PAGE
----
Annuities do have some shortcomings.

A basic annuity provides no inflation protection. For a substantial reduction in the annuity payment, some insurance companies offer an indexing feature which increases payments annually by a chosen percentage of up to 4% for registered annuities.

Another disadvantage is that a basic annuity ends at the annuitant's death, leaving no money for heirs. This can be partially countered by purchasing a joint-and-last-survivor annuity that provides payments for as long as either spouse is alive. Another alternative is to buy an annuity that guarantees payments for a specified period. If the annuitant dies within the guarantee period, her estate receives the remaining payments.

Perhaps the best way to deploy RRSP funds is a combination of one or more annuities and a RRIF.

The annuities would cover fixed living expenses such as food, shelter and clothing. Annuity purchases could be staggered over a number of years, much like building a bond ladder, to manage interest-rate risk. The remaining funds would be transferred to a RRIF and invested in a portfolio that includes equities. The RRIF should deliver a positive return after inflation, and probably leave some money for heirs.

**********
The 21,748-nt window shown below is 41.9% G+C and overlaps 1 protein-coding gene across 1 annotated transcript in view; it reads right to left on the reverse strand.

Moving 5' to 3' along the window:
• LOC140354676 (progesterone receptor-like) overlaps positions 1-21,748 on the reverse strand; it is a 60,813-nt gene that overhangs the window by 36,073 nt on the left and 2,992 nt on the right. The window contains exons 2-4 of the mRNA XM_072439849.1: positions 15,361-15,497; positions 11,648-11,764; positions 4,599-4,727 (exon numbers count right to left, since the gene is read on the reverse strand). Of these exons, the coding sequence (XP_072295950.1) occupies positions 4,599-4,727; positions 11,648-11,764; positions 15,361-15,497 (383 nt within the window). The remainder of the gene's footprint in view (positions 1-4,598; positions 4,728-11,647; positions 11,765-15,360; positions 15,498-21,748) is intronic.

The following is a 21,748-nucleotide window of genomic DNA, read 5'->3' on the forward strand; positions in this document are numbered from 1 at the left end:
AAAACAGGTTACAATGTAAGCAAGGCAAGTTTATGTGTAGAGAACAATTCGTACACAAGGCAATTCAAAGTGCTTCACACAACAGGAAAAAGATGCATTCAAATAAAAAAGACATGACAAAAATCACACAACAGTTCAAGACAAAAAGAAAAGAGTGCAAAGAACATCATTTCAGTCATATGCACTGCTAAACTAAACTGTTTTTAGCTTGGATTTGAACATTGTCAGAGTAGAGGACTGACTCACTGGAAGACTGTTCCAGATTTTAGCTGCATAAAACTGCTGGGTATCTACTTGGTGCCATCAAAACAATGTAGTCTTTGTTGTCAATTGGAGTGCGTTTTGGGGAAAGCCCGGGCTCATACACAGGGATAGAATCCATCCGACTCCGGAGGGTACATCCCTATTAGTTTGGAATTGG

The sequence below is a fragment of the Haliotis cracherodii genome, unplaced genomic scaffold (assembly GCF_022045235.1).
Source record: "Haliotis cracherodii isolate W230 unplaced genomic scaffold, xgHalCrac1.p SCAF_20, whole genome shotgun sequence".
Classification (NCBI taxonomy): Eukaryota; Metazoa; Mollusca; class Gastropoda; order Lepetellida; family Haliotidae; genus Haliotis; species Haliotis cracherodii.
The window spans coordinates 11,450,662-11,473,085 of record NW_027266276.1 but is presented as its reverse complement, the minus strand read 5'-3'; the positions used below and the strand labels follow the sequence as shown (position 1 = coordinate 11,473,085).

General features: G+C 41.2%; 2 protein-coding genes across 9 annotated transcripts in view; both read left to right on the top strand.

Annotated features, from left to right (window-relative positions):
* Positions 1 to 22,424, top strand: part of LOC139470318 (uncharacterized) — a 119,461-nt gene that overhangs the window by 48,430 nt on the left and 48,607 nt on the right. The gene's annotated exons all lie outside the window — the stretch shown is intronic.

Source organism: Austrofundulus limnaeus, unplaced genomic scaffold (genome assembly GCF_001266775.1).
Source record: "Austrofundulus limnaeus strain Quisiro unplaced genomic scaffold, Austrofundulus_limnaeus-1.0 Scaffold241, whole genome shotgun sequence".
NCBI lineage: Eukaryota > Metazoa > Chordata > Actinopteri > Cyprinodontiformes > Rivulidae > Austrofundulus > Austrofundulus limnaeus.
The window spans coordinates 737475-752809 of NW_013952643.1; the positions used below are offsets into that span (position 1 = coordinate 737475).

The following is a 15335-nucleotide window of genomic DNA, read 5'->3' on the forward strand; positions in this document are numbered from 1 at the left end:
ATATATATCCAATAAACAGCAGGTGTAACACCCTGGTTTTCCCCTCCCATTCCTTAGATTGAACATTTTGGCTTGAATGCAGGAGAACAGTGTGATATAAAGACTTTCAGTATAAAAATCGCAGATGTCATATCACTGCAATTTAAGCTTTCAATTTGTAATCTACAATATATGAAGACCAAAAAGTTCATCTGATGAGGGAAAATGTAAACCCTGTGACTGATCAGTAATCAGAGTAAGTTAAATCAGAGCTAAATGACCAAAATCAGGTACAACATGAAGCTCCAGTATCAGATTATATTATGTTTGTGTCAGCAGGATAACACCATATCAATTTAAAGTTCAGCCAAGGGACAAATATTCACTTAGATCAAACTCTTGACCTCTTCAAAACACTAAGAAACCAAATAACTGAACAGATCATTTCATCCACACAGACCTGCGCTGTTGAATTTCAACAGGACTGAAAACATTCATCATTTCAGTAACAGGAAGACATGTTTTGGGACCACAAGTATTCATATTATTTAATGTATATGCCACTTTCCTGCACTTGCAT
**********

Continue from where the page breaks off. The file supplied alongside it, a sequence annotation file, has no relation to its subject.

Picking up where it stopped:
Financial advisor Warren MacKenzie, author of Zen and the Art of Wealth, suggests a variation on the above approach for a retiree without a pension: Buy an annuity with the fixed-income allocation of the portfolio and invest the rest inside a RRIF. He says that an annuity can also be used to provide additional diversification in some portfolios.

An annuity offers retirees a guaranteed income for life, simplified finances, peace of mind and protection against bad financial decisions and the vagaries of equity investments. It should be on your radar screen when deciding what to do with your RRSP money.

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About Author

Gail Bebee

Gail Bebee  Gail Bebee is an independent personal finance speaker, teacher and the author of No Hype--The Straight Goods on Investing Your Money. She can be reached at; her website is